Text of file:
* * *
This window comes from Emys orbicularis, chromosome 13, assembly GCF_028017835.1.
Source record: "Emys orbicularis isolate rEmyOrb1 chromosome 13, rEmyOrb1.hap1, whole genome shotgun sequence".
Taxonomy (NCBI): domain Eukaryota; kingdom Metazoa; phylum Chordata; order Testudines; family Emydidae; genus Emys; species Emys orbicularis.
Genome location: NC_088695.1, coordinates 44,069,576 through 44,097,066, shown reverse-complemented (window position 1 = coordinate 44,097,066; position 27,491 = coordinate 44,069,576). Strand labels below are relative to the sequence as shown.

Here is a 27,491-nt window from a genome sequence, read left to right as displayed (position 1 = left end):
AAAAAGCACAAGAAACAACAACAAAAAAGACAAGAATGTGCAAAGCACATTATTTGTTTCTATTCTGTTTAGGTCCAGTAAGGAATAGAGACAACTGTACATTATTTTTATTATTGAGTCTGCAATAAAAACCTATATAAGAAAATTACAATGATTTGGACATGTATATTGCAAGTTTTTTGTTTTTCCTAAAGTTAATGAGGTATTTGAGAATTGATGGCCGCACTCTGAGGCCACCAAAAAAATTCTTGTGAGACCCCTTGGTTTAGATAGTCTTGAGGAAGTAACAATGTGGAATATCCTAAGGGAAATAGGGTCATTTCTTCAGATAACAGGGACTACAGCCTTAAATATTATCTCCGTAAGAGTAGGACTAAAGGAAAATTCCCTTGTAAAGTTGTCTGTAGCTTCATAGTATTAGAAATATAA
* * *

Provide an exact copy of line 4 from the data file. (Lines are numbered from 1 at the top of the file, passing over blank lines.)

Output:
Genome location: NC_088695.1, coordinates 44,069,576 through 44,097,066, shown reverse-complemented (window position 1 = coordinate 44,097,066; position 27,491 = coordinate 44,069,576). Strand labels below are relative to the sequence as shown.